Except when it comes to Black people.

Somehow we have been led to believe that systematic oppression is partly the fault of Black people, and no one has bought into that shit more lock, stock and barrel than the New Nigga. New Niggas respond to claims of discrimination by contorting themselves to absolve those accused of racism as a “misunderstanding,” or more often — the fault of Black people. Like when Common said, “If we’ve been bullied, we’ve been beat down and we don’t want it anymore. We are not extending a fist and we are not saying, ‘You did us wrong.’ It’s more like, ‘Hey, I’m extending my hand in love.’”

So, what is the cause of systematic oppression according to the New Nigga philosophy?

Blackness, of course.

Never mind the fact that all names are made up — the difference between Raven Symone’s “Watermelondrea” and the name “Brittany” is that one is too Black. Taye Diggs is adamant that his son be referred to as “biracial” or “mixed” because… well… you know. Even Rza is effectively telling his kids not to dress too niggerish. Somehow hoodies have become a symbol of ghetto and not just a sweatshirt with a hat.

The New Nigga philosophy is that there are some things that are too Black. You don’t get to decide what those things are, and if you do them — whatever happens is your fault.

Like giving your child a Black name if you want them to be employed.

Like wearing a hoodie when it’s raining and you want to snack on Skittles.
Like carrying  a BB gun in Walmart or a city park.
Like demanding to know why you have to put out your cigarette when being pulled over forgetting to signal a lane change.

New Niggas say the solution is to forgive, forget, dress better and come up with whiter names. New niggas say your blouse was cut too low, and why were you at his house wearing their short skirt? You should know better.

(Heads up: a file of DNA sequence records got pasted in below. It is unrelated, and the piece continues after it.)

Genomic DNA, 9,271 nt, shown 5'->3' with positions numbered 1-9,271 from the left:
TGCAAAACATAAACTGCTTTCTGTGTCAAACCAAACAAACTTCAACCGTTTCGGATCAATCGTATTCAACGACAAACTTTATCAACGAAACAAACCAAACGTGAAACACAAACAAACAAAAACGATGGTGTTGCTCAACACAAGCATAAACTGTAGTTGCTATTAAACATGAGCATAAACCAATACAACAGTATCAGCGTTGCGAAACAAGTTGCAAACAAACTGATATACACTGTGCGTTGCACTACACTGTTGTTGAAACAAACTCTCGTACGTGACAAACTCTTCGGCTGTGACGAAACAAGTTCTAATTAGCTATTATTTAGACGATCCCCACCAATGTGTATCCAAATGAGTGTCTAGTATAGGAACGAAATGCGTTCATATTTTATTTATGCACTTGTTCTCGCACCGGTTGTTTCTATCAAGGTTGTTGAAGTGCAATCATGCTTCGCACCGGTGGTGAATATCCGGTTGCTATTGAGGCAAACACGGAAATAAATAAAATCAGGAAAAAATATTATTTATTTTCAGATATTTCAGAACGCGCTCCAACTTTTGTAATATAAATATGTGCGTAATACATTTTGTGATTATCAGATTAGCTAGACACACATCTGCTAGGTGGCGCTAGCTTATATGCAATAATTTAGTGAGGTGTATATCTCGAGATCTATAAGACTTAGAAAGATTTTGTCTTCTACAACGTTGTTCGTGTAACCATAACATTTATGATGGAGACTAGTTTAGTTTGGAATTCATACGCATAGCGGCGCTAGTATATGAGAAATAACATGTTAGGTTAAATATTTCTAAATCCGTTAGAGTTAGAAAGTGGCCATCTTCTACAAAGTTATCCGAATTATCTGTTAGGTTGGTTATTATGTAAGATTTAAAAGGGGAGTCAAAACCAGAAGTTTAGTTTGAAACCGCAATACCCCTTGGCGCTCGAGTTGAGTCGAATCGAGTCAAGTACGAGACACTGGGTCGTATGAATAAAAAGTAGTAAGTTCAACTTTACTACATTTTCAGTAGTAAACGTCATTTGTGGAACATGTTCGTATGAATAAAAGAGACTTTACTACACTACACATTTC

Which brings us to NegusWhoRead.

There needs to be a place to call things what they are without having to look over your shoulder for white approval or New Nigga respectability. Your Blackness is no more a handicap or misdemeanor than clapping off beat or liking unseasoned grilled chicken breasts. You can eat kiwi or watermelon here. You can discuss Cardi B or Khaleesi here.

NegusWhoRead will be a space that is smart, sometimes funny, but unapologetically Black. A place where academics and the Black intelligencia can unchain themselves. Where intellectuals, creatives and regular people can get consumable, interesting content that doesn’t point it’s pinky when it drinks coffee or isn’t afraid to say “nigga” if it fits.

Welcome to unfiltered Blackness.

And just like the Wu Tang Clan…

NegusWhoRead ain’t nothin’ to fuck with.

About the author

Michael Harriot is a renowned spoken word poet, the host of The Black One podcast and the editor-in-chief of NegusWhoRead. He is perpetually just getting warmed up because he has no chill. He is on Instagram and twitter as @michaelharriot

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  • Legendary Sonny G

    Great Read. I have a counter point essay coming though.

  • wait Michael B Jordan?Q!?!? and Common? We lost them too? Dang.

  • wait Michael B Jordan?Q!?!? and Common? We lost them too? Dang.